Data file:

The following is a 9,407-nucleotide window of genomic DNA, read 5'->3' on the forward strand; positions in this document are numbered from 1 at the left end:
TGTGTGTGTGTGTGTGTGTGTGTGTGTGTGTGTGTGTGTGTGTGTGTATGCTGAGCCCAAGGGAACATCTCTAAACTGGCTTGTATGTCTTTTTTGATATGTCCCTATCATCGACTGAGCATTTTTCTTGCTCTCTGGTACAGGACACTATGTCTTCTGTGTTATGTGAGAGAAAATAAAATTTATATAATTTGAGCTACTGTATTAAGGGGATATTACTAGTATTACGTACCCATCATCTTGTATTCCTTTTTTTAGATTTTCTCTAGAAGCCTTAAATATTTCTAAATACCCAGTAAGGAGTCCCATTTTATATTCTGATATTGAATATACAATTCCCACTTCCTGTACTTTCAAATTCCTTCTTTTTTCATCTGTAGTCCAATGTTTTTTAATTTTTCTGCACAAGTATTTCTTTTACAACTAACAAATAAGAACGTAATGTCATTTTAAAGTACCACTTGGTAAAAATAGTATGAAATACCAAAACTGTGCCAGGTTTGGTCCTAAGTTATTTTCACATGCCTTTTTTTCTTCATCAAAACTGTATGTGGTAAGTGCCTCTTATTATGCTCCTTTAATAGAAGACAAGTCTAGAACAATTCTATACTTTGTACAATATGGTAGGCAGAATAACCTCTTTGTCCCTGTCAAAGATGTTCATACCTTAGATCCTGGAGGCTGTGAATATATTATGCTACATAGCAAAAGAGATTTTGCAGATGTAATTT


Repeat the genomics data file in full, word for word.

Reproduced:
The following is a 9,407-nucleotide window of genomic DNA, read 5'->3' on the forward strand; positions in this document are numbered from 1 at the left end:
TGTGTGTGTGTGTGTGTGTGTGTGTGTGTGTGTGTGTGTGTGTGTGTATGCTGAGCCCAAGGGAACATCTCTAAACTGGCTTGTATGTCTTTTTTGATATGTCCCTATCATCGACTGAGCATTTTTCTTGCTCTCTGGTACAGGACACTATGTCTTCTGTGTTATGTGAGAGAAAATAAAATTTATATAATTTGAGCTACTGTATTAAGGGGATATTACTAGTATTACGTACCCATCATCTTGTATTCCTTTTTTTAGATTTTCTCTAGAAGCCTTAAATATTTCTAAATACCCAGTAAGGAGTCCCATTTTATATTCTGATATTGAATATACAATTCCCACTTCCTGTACTTTCAAATTCCTTCTTTTTTCATCTGTAGTCCAATGTTTTTTAATTTTTCTGCACAAGTATTTCTTTTACAACTAACAAATAAGAACGTAATGTCATTTTAAAGTACCACTTGGTAAAAATAGTATGAAATACCAAAACTGTGCCAGGTTTGGTCCTAAGTTATTTTCACATGCCTTTTTTTCTTCATCAAAACTGTATGTGGTAAGTGCCTCTTATTATGCTCCTTTAATAGAAGACAAGTCTAGAACAATTCTATACTTTGTACAATATGGTAGGCAGAATAACCTCTTTGTCCCTGTCAAAGATGTTCATACCTTAGATCCTGGAGGCTGTGAATATATTATGCTACATAGCAAAAGAGATTTTGCAGATGTAATTT